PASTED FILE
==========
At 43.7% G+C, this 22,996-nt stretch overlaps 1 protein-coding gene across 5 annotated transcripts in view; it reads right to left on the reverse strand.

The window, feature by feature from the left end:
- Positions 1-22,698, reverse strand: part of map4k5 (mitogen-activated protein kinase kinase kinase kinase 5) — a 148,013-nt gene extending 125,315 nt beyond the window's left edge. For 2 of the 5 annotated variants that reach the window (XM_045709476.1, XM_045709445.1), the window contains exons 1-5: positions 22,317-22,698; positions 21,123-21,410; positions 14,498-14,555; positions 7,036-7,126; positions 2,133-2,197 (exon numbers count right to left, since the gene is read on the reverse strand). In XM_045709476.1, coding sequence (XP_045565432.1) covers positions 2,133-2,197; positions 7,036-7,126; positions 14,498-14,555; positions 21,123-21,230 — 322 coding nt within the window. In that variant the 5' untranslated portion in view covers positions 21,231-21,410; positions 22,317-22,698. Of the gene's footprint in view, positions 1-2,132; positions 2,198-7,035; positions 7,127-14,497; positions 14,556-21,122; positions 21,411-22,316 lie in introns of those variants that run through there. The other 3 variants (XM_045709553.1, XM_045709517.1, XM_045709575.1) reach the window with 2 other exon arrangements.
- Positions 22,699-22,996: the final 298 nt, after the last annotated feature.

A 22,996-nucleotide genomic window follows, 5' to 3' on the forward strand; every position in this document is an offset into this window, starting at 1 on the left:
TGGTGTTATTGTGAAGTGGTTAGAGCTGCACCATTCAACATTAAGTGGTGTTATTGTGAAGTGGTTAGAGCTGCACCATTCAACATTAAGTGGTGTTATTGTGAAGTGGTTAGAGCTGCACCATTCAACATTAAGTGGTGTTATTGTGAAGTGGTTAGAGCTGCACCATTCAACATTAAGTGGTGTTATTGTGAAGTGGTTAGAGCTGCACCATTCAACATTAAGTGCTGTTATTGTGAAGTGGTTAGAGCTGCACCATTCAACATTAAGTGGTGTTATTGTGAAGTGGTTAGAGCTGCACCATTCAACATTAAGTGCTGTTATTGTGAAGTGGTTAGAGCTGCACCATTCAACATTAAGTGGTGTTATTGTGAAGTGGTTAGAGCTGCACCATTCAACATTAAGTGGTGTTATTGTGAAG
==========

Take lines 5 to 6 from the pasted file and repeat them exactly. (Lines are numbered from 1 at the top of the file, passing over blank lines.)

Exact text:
A 22,996-nucleotide genomic window follows, 5' to 3' on the forward strand; every position in this document is an offset into this window, starting at 1 on the left:
TGGTGTTATTGTGAAGTGGTTAGAGCTGCACCATTCAACATTAAGTGGTGTTATTGTGAAGTGGTTAGAGCTGCACCATTCAACATTAAGTGGTGTTATTGTGAAGTGGTTAGAGCTGCACCATTCAACATTAAGTGGTGTTATTGTGAAGTGGTTAGAGCTGCACCATTCAACATTAAGTGGTGTTATTGTGAAGTGGTTAGAGCTGCACCATTCAACATTAAGTGCTGTTATTGTGAAGTGGTTAGAGCTGCACCATTCAACATTAAGTGGTGTTATTGTGAAGTGGTTAGAGCTGCACCATTCAACATTAAGTGCTGTTATTGTGAAGTGGTTAGAGCTGCACCATTCAACATTAAGTGGTGTTATTGTGAAGTGGTTAGAGCTGCACCATTCAACATTAAGTGGTGTTATTGTGAAG